The conflict of Private label in marketplaces
Last week Amazon reported that it would slash the number of in-house brands it offers on its marketplace (Private label products) from 30 private-label clothing brands to 3.
Why did Amazon offer private label brands in the first place, why is it killing many of them now and what does retail media have to do with it?
In this post we will try to answer these questions and suggest how retail media and private label can live side by side.
Private label is good for retailers
Amazon and other hybrid retailers (that have a pure retail business and a marketplace business where they let sellers sell their products) often offer private label products and brands in certain categories that compete with the other products that are sold by brand partners or marketplace sellers.
The reason is that they yield higher margins to the retailers.
Regulators and sellers raised concerns that having private label products would hurt the competition as the retailer will give more visibility to their own brands and private label products (where there is a higher margin for the store).
The thing is that for the marketplace, each sale that its private label steals away from a seller or a brand, is a fee revenue lost.
This is a real conflict for the marketplace.
It’s not that good for marketplaces
In a recent study that was published by Radostina Shopova, a PhD Student at Vienna Graduate School of Economics, University of Vienna who explored the economic effect of private label on marketplaces, the conclusion was that in the presence of a private label, the sellers actually have higher sales and may end up having higher profits than in the wholesale model.
“Because the fee is a direct cost for the manufacturer, it restricts how much the manufacturer can decrease its price. In order to protect revenues from the manufacturer’s sales, the marketplace owner has an additional incentive to increase the price of the private label, and may charge an even higher price than what a monopolist, or an intermediary in the wholesale structure, does.”
So, in the marketplace’s conflict between selling more of its private label products that have higher margin (but no selling fee) and selling more of the marketplace seller’s products where the marketplace gets the sales fee, economically it’s better to sell more marketplace products than private label.
It’s even worse for marketplaces that offer retail media
Until this point we didn’t even talk about advertising and sponsored products!
So now add to the conflict these incredible figures that the marketplace generates from clicks on sponsored product ads. On every click on a private label product (with or without a sale) the marketplace loses ad money.
This loss should be taken into consideration just like the loss of the sales fee that the marketplace has every time a private label product is sold.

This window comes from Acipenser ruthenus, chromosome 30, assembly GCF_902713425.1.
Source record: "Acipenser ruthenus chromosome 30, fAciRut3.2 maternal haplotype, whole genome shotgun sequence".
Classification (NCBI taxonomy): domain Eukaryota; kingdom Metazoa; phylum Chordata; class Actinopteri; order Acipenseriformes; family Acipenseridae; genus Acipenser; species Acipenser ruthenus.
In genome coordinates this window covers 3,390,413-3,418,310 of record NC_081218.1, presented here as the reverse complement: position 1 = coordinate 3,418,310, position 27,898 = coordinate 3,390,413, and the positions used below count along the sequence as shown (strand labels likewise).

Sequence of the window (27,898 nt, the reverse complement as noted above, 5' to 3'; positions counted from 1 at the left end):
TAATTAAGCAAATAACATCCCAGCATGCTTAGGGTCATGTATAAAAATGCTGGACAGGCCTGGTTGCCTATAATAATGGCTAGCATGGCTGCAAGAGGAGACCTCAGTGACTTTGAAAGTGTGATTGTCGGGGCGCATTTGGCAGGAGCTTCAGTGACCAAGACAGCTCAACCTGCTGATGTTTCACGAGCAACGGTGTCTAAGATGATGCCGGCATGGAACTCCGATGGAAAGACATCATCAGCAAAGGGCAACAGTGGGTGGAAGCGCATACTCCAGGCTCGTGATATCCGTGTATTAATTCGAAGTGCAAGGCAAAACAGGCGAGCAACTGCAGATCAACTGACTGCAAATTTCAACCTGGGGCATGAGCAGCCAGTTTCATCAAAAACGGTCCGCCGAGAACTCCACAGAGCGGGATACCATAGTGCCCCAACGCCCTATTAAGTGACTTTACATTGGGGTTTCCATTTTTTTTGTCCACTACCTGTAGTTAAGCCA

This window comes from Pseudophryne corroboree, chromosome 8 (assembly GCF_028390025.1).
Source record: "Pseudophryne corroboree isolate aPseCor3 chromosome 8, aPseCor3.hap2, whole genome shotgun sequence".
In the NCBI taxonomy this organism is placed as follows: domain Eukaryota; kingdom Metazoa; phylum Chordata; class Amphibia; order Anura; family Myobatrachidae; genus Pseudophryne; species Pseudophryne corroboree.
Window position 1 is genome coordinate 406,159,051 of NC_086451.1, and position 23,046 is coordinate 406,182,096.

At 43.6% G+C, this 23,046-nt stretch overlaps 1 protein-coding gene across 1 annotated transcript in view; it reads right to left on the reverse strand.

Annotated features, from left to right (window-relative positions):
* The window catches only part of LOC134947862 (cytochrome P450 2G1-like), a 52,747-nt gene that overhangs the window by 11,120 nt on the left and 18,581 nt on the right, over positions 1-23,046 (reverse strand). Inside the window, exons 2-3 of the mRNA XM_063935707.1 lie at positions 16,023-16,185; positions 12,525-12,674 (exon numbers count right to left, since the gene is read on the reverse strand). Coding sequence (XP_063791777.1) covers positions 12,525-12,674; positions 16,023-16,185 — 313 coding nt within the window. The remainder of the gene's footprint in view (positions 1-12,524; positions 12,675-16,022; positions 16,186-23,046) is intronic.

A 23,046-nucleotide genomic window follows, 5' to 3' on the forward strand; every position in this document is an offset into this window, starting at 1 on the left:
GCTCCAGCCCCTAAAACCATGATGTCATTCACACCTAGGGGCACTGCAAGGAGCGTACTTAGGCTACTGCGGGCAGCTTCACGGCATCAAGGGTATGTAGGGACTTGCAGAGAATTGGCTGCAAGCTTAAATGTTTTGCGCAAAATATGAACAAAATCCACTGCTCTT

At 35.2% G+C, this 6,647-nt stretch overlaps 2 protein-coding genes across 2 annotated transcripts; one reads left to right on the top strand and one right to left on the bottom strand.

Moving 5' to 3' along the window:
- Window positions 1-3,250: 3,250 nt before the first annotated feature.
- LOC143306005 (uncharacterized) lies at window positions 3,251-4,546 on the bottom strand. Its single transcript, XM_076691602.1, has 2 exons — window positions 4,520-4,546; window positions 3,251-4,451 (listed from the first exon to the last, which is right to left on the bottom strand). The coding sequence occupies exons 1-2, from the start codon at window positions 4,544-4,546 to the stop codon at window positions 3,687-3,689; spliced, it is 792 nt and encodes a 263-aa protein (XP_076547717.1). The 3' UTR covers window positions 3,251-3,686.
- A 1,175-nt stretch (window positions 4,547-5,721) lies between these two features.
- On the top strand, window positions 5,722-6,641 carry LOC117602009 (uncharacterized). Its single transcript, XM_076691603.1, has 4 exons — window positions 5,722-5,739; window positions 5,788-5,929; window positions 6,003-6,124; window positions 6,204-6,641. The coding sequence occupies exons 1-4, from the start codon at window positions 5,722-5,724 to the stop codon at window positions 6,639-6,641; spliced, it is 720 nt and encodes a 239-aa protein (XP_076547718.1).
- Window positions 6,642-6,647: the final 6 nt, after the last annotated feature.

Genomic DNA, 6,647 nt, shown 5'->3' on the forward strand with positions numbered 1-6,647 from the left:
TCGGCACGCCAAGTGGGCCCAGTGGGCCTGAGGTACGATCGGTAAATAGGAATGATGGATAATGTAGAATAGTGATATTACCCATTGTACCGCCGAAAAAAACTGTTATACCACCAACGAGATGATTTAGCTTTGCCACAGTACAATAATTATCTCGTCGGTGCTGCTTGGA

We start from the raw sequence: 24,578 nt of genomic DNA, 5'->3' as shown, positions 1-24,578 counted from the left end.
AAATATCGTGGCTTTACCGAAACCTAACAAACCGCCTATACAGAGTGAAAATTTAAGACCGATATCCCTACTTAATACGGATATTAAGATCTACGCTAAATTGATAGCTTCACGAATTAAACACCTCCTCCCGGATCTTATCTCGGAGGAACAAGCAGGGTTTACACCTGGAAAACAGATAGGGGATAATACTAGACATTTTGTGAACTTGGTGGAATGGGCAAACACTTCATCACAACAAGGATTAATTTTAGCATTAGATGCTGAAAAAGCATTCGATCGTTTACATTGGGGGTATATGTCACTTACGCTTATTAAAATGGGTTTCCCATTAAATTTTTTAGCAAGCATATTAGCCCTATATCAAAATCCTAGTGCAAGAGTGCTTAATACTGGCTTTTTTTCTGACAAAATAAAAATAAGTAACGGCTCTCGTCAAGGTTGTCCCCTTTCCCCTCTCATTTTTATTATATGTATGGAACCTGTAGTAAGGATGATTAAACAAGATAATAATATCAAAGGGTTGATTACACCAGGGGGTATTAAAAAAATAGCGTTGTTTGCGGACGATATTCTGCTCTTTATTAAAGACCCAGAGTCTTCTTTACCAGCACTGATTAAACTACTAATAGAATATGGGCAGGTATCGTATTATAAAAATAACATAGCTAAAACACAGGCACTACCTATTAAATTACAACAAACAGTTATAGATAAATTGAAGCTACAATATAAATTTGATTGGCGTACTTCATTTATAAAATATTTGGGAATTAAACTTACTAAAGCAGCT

How do we solve the conflict?
How can the marketplace solve the conflict in a way that maximizes the sales of high margin private label products while minimizing the loss of revenue from sales fee and advertising fee?
One way is to make the website a fair playground for all sellers and manufacturers, including private label. Let them all compete on visibility and clicks with real-time bidding sponsored product ads.
The marketplace can give theoretical advertising budget for the private label products (which can be determined as a % of the sales just like sellers decide on their advertising budget). These products will then compete with the other marketplace products under the same fair rules based on real time bidding, relevancy etc.
It will enable the marketplace to keep a healthy competition and let the algorithm make the right decisions about its private label products when they compete with other products that are sold by the sellers or brand partners.
This is also the best practice when it comes to trade marketing deals that are coming from the trade marketing team. Let’s say they closed a one million dollars trade marketing annual deal with brand A, now you just give the brand one million dollars in ad budget to run sponsored product ad campaigns, sponsored brands ads, video etc. and compete like the other sellers and brand partners. The brand can let their agency manage the campaigns or do it in-house.
Mabaya, a Criteo company, offers a white-label self-service retail media platform for online retailers and marketplaces that enables sellers and brands to bid in order to ensure their products are listed in premium locations in the online store.
The platform is integrated in more than 50 ecommerce sites around the globe (such as Bol.com, Jumia, Manomano, Kaufland, Falabella etc.), serving more than 80,000 advertisers and sellers.